Genetic information can offer important clues about the role of the immune system in Alzheimer’s disease. Each person has a unique genetic fingerprint, and different combinations of gene changes (“variants”) put individuals at higher or lower risk for different diseases. Genetic data enables us to test whether having a certain genetic variant puts people at greater risk for both Alzheimer’s disease and autoimmune diseases, immune system diseases in which the immune system is overactive (e.g., Crohn’s disease, ulcerative colitis, rheumatoid arthritis, type 1 diabetes, Celiac’s disease, and psoriasis). Rather than only responding to foreign objects such as bacteria and viruses, in autoimmune diseases the immune system also responds to the body’s own material, which do not ordinarily create an immune response, thereby leading to symptoms associated with higher levels of inflammation and other long-term problems. A variant that increases risk for both Alzheimer’s disease and autoimmune diseases would suggest a common biological pathway.

MedicalResearch.com: What are the main findings?

Dr. Yokoyama: In our study we tested whether there are genetic variants that put people at increased risk for both Alzheimer’s disease and autoimmune diseases. We found eight genetic variants that influence people’s risk for both Alzheimer’s disease and autoimmune disease. Some of these variants were associated with lower risk of autoimmune disease and Alzheimer’s disease, but two variants were associated with greater risk for both.   Continue reading

Why Does Alzheimer’s Take Away Ability To Recognize Faces?

MedicalResearch.com Interview with:

Dr. Sven Joubert, PhD Département de psychologie, Université de Montréal Centre de recherche Institut universitaire de gériatrie de Montréal (CRIUGM) Montréal, Canada

Dr. Sven Joubert

Dr. Sven Joubert, PhD
Département de psychologie, Université de Montréal
Centre de recherche Institut universitaire de gériatrie de Montréal (CRIUGM)
Montréal, Canada

MedicalResearch.com: What is the background for this study? What are the main findings?

Dr. Joubert: Difficulties in recognizing familiar people in Alzheimer’s disease have typically been attributed to the underlying memory impairment. There is evidence however that people with Alzheimer’s disease also have difficulties in visual perception. The aim of this study was to determine if people with Alzheimer’s were specifically impaired at face perception. In the current study, people with Alzheimer’s along with healthy seniors were asked to process pictures of faces and cars at both upright and inverted orientation. Results showed that persons with Alzheimer’s disease had a reduced face inversion effect, in other words they had a disproportionate impairment in processing upright relative to inverted faces. This reduced inversion effect in Alzheimer’s disease, which was specific to faces, may reflect a reduced ability in “holistic” processing of faces, in other words the ability to form intergrated and individualized representations of faces based on their local features.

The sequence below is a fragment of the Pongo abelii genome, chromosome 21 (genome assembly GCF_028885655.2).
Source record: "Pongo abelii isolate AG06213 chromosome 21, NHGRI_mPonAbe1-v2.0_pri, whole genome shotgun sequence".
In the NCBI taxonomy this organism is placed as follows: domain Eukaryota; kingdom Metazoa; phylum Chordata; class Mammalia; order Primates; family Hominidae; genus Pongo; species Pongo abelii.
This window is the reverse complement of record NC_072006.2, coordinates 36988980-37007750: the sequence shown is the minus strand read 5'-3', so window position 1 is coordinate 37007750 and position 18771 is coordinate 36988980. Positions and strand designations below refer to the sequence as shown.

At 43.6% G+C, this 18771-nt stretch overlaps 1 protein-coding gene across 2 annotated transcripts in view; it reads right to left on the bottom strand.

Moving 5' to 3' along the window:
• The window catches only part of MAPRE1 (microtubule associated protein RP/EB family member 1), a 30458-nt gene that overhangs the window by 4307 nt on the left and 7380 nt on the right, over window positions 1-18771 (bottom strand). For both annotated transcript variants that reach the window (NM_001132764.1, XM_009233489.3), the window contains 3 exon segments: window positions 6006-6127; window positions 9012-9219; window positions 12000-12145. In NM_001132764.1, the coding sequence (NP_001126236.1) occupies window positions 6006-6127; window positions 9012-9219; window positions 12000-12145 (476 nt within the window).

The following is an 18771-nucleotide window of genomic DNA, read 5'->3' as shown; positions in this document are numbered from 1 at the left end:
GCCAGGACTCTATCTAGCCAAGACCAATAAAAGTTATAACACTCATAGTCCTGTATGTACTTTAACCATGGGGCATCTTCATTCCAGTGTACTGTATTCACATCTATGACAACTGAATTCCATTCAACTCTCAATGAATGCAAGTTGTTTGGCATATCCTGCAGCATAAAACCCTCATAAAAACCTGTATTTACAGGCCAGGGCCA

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Just One Seafood Meal Per Week Linked To Lower Risk of Alzheimer’s Disease

MedicalResearch.com Interview with:

Dr. Martha Clare Morris ScD Section on Nutrition and Nutritional Epidemiology Department of Internal Medicine Rush University Medical Center Chicago, Illinois

Dr. Martha Morris

Dr. Martha Clare Morris ScD
Section on Nutrition and Nutritional Epidemiology
Department of Internal Medicine
Rush University Medical Center
Chicago, Illinois

Medical Research: What is the background for this study? What are the main findings?

Dr. Morris: We examined seafood consumption in a cohort of older residents of the city of Chicago and related their diets to neuropathologies associated with dementia in 286 brains of the participants when they died.  We also examined the brain tissue for mercury levels.  We found that seafood consumption of 1 or more per week was associated with less Alzheimer disease neuropathologies.  Higher seafood consumption was also associated with more mercury levels in the brain but increased mercury levels were not associated with Alzheimer’s Disease or other brain neuropathologies.

Medical Research: What should clinicians and patients take away from your report?

Dr. Morris: This study supports previous investigations showing that just one seafood meal per week is associated with less risk of Alzheimer’s Disease dementia.  The current study also allays concerns that the possibility of increased consumption of mercury from moderate seafood consumption will be harmful.